Likewise the ride was the typical surefooted Bar Crusher experience. I noted almost no pounding and good positive tracking through the sloppy bay conditions. The test boat was fitted with optional trim tabs. I reckon these are pretty much mandatory on all Bar Crushers – and on most deep vee boats, in fact. The trim tabs easily allow you to adjust for weight distribution and sea/weather conditions. Like many plate boats with a deep vee, Bar Crushers tend to lean into the wind, and the smaller models especially are quite sensitive to weight distribution. The trim tabs fix all that. If you are thinking about buying a Bar Crusher, definitely opt for the tabs.

I did think engine and boat noise was slightly louder in the cabin boat as opposed to the cuddy cab versions. It seems that outside noise gets trapped inside the enclosed cab. It was nothing dramatic but the sound of the engine and also water slapping against the hull was louder than in a non-cabin boat.

Any noise disadvantage was, however, quickly alleviated by the sheer comfort and protection offered by the spacious cabin. As mentioned, it was a pretty cold day and I can say with complete truthfulness that copping a face full of spray would have been a pretty unpleasant experience. In the cab, however, you simply pushed the throttle down and watched all that cold spray and water hit the glass windscreen and just slide off and away. Bloody beautiful!

The cabin version allows for radio aerials and spot and/or floodlights to be roof mounted. The cab also supports a 10-pack rocket launcher. This is ideal for active game and sportfishing – being able to store multiple rods safely out of the way is fantastic – but the height of the cab would preclude all but the tallest angler from being able to easily access the rods. I’m 183cm tall and it was a stretch for me to reach up there. Luckily, the Crusher’s gunwales are exceptionally wide and the profusion of grab rails on the sides and top of the cab makes it easy to climb up to access your rods, aerials and lights.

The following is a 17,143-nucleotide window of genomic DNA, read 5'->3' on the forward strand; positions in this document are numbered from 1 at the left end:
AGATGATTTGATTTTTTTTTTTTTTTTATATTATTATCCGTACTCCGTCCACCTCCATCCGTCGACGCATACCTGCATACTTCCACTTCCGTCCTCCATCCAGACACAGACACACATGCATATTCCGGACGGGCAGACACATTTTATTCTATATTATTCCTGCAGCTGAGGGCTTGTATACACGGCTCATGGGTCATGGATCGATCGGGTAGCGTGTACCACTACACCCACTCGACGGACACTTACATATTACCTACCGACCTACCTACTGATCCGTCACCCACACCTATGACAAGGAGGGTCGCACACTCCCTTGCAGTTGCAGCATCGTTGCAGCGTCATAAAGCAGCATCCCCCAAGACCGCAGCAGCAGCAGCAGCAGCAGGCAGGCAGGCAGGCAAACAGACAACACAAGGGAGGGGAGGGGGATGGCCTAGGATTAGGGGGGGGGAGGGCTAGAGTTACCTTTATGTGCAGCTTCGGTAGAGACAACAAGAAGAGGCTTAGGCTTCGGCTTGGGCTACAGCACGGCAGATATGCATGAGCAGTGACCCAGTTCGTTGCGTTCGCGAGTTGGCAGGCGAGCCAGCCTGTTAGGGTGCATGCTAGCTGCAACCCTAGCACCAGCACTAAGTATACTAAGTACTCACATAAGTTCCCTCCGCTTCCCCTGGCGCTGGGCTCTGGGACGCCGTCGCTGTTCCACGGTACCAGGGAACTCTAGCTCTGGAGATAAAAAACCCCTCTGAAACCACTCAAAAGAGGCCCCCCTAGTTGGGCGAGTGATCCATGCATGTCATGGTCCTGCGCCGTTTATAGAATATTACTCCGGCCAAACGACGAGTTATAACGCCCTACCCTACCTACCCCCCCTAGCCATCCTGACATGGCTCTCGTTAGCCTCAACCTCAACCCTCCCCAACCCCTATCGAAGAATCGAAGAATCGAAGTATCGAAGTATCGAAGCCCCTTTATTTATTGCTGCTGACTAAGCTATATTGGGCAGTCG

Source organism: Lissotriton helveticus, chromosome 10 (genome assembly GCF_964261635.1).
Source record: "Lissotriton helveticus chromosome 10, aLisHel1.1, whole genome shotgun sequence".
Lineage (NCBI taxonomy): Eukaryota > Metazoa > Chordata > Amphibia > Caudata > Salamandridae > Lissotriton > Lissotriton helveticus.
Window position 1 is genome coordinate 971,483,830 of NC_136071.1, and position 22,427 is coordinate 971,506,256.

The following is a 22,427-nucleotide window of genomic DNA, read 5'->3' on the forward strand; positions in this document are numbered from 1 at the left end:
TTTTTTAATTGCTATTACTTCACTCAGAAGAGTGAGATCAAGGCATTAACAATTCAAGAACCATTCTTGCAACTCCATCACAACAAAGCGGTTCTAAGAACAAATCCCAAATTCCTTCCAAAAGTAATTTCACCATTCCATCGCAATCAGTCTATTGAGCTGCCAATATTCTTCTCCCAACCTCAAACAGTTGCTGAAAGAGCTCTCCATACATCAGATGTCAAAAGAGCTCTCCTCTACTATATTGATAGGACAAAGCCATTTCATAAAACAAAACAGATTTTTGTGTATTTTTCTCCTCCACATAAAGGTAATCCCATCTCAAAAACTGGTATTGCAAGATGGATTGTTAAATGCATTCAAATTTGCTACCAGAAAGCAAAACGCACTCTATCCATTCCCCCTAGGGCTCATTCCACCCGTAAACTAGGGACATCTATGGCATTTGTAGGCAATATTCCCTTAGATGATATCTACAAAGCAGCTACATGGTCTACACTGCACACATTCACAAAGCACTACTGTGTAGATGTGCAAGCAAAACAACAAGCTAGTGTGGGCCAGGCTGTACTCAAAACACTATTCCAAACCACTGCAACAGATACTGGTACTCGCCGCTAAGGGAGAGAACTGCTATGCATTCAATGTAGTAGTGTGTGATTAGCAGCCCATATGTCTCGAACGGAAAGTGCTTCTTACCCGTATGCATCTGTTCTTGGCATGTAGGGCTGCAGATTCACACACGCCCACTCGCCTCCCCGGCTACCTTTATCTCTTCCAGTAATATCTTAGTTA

In terms of comfort and convenience there is no doubt that the full cabin is the logical pick over Bar Crusher’s cuddy cab models. The cabin does come at a price premium, however, and the 3.2m height on the trailer precludes it from most standard garages and sheds (as comparison, the cuddy cab version folds down to 2.2m). The Bar Crusher boys report that many buyers love the Hard Top cabin version when checking out a new boat at the company’s Dandenong South showroom/factory, but that the extra cost and storage issues often result in the cuddy cab version with the folding roof being the eventual choice. But if you don’t mind paying a few grand more, and if you’ve got a good big shed, you’d be nuts not to opt for the full cabin. The benefits are just too good to ignore.